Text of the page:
IN THE ARMS OF DANGER
Bold. Brave. Brutally handsome. Hugh Fitzroy, the Duke of Kyle, is the king’s secret weapon. Sent to defeat the notorious Lords of Chaos, he is ambushed in a London alley-and rescued by an unlikely ally: a masked stranger with the unmistakable curves of a woman.
IN THE HEAT OF DESIRE
Cocky. Clever. Courageously independent. Alf has survived on the perilous streets of St. Giles by disguising her sex. By day she is a boy, dealing in information and secrets. By night she’s the notorious Ghost of St. Giles, a masked vigilante. But as she saves Hugh from assassins, she finds herself succumbing to temptation . . .
ONE KISS WILL CHANGE THEIR LIVES FOREVER
When Hugh hires Alf to investigate the Lords of Chaos, her worlds collide. Once Hugh realizes that the boy and the Ghost are the same, will Alf find the courage to become the woman she needs to be-before the Lords of Chaos destroy them both?
Publisher and Release Date: Forever, November 2016
Time and Setting: London, 1742
Genre: Historical Romance
Heat Level: 2
Reviewer Rating: 4.5 stars
Review by Wendy
It’s difficult to believe that Elizabeth Hoyt has managed to keep interest in this series alive for so long, with readers continuing to eagerly await each new book. And surprisingly – because this has not always been my experience with other long running series – the stories seems to be getting stronger. I really enjoyed Duke of Pleasure, and in fact I think it is my favourite so far.
I loved the main protagonists – Hugh Fitzroy, Duke of Kyle is a charismatic, gorgeous man although perhaps Duke of Pleasure is an inappropriate moniker because he is actually quite a vulnerable and serious man. His main concern is to win the love and trust of his motherless sons but he has also been tasked, by his father King George II, with bringing down the Lords of Chaos. This secret society of depraved aristocrats is an evil force to be reckoned with, and as well as their nefarious activities, they wield immense power within the upper echelons of society. Then there’s Alf – street urchin/information dealer/gatherer by day, Ghost of St.Giles by night. Normally the trope of a girl passing herself off as a boy does not appeal to me but Elizabeth Hoyt pulls it off admirably here, and I adored the cheeky, cocky, girl/boy character who was tempted to kiss her duke.
Hugh had left England for the continent after his marriage – which had started out as a passionate love match – fizzled out, to be replaced by a soul destroying hatred, with fierce rows and his wife’s perfidy driving them apart. He left in order to preserve his sanity and only returns when he hears of his wife’s death and in order to comfort the small sons who barely remember him and are hurting and grieving for their mother. He has returned an embittered man, vowing never to allow love to cloud his judgement again. Mindful of his duty to his little boys, however, he has already chosen his wife’s replacement – that is until a tiny phantom throws a spanner in the works.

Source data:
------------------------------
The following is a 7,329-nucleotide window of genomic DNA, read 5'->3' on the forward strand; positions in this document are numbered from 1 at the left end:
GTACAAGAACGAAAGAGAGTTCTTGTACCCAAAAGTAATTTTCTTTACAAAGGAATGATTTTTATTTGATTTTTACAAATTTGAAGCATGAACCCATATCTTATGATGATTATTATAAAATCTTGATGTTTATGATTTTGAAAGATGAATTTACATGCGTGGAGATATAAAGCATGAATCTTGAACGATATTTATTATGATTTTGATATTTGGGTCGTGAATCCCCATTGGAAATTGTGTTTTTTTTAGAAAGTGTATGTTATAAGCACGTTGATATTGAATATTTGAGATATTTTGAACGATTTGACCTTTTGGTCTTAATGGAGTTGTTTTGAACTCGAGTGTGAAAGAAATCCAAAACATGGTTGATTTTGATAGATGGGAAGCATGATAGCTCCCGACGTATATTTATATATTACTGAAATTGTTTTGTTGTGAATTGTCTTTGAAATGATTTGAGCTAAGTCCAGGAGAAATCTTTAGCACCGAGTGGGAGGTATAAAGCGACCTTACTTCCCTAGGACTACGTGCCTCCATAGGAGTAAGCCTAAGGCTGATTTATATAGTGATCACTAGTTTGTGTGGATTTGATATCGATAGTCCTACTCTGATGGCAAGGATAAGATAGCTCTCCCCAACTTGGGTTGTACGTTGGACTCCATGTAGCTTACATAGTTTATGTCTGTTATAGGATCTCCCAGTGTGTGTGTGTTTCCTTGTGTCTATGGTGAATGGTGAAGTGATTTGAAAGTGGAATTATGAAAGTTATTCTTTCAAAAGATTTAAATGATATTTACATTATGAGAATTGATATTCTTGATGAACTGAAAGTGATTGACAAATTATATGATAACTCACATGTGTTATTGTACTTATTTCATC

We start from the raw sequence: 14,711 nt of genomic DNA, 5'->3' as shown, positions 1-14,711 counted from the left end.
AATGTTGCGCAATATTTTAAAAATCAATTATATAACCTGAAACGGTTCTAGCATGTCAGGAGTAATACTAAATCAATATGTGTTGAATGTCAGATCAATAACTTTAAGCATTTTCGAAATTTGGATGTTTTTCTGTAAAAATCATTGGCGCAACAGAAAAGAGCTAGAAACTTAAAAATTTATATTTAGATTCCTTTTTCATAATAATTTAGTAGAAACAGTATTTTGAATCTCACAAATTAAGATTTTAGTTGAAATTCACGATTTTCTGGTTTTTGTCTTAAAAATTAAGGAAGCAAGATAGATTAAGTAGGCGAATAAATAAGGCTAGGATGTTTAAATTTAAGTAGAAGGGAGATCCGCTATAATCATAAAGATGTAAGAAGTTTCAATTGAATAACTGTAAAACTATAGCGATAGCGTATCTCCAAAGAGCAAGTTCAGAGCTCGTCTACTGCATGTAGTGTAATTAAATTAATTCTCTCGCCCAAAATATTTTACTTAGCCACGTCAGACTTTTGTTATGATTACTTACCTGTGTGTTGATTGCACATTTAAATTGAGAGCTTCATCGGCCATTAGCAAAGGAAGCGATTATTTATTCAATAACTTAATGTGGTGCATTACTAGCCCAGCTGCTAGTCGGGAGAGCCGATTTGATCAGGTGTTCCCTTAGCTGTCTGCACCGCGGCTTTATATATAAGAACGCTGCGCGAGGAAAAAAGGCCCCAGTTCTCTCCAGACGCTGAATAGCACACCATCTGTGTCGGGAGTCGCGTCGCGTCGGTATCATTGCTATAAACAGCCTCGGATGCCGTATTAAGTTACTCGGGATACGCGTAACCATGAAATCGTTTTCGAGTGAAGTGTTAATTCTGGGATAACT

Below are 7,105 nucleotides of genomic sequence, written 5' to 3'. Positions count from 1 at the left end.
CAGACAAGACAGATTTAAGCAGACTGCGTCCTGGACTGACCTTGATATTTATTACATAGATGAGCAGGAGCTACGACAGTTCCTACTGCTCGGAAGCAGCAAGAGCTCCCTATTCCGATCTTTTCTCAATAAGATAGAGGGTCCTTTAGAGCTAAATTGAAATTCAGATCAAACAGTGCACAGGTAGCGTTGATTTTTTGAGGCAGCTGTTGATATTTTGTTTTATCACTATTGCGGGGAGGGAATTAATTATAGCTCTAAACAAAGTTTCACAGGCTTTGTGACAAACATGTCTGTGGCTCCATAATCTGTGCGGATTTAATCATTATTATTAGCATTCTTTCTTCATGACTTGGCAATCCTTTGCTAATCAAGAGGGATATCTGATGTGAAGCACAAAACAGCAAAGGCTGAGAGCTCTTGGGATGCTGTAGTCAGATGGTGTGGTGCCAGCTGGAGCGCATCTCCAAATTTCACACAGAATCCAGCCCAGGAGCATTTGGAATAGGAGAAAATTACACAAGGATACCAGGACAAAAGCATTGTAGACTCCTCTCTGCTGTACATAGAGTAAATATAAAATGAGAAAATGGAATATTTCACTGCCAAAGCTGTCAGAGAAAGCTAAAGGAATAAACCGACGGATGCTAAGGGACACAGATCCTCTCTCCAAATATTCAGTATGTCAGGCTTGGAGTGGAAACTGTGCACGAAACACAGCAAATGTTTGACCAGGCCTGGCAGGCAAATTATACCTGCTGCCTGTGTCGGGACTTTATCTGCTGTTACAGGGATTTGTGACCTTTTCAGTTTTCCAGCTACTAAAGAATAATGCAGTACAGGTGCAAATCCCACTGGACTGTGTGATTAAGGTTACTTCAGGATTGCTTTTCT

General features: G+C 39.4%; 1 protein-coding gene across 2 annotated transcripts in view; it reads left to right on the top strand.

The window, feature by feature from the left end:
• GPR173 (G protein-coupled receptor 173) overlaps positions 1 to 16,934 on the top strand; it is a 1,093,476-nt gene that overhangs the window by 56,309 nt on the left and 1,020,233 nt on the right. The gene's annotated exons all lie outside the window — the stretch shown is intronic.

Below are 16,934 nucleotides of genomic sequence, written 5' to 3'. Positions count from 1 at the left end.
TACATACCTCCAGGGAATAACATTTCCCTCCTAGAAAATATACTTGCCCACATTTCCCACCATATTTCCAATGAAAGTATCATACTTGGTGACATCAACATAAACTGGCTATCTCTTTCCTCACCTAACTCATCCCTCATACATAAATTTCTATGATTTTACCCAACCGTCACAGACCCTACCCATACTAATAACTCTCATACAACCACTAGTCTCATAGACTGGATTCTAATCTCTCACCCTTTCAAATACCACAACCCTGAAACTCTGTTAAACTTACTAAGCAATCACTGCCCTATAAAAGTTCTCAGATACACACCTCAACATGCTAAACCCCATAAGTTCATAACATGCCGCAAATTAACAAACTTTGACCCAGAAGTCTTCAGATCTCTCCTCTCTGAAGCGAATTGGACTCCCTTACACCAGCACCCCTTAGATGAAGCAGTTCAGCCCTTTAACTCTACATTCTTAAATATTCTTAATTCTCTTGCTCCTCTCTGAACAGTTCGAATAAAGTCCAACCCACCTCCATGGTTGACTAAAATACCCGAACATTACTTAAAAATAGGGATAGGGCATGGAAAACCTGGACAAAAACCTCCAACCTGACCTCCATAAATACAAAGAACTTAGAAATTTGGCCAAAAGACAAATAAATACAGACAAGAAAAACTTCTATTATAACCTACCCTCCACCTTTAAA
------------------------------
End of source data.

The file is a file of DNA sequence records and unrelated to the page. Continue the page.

Alf, abandoned by her mother at the age of five, has learned to take care of herself. She was fortunate enough to be rescued and cared for in the early days by the leader of a street gang, who reasoned that she would be more likely to survive if she dressed and acted like a boy. Consequently, this is the only life she has ever really known and now aged twenty-one, her cohorts and people around her in the slums of St Giles know her only as Alf – the boy. She has left the gang, and has an extraordinary talent for climbing and making a quick escape across the rooftops and overcrowded slums where she lives. She has also been taught to fence with much skill and success by a previous – now retired – Ghost of St. Giles, Godric St.John and has regular fencing lessons with him to hone her skills. It is on one of her nightly patrols of the slums as The Ghost that she comes into contact with Hugh Fitzroy who is investigating a lead to the Lords of Chaos and finds himself cornered in the filthy backstreets of St. Giles. She and Hugh fight together and defeat his attackers but before leaving to escape back across the rooftops Alf impulsively kisses Hugh before running off into the night. He feels an immediate attraction to the lithe, slim body that is undoubtedly a woman beneath the mask and costume, and is confused by the stirring of excitement and interest that he hasn’t felt in a long while. The next day, by coincidence, Hugh sends one of his men to find Alf – the known information dealer – to see if the street boy can find any information on the Lords of Chaos, never guessing that she is the phantom fighter – and kisser – who saved his life.
From then on it is only a matter of time before the ghost and Alf are revealed as the lovely young woman she is beneath the boys trappings and Hugh is in a dilemma. On the one hand he relishes the excitement she stirs in him and which he thought was long gone, but on the other hand he wants peace and security for himself and his boys with the women he has chosen to be his wife.
Elizabeth Hoyt has an immense talent for drawing her readers into the world she has created. She is bold and outrageous, her sexy love scenes earthy but not crude, her storylines well-crafted and intriguing. There seems to be a duke on every street corner and – even more unlikely in this case – one who is seriously attracted to a girl who dresses and acts like a boy during the daytime and runs around in a ridiculous harlequin costume by night, fights like a man and drops her h’s! And yet we believe in these characters, love them, root for them and most of all, want them to be happy. This is the attraction in Ms. Hoyt’s writing – she doesn’t pretend to conform, she’s imaginative, her characters larger than life, compelling and likeable. Duke of Pleasure is a thoroughly enjoyable read with lovely characters and I’m eagerly looking forward to Duke of Desire next year.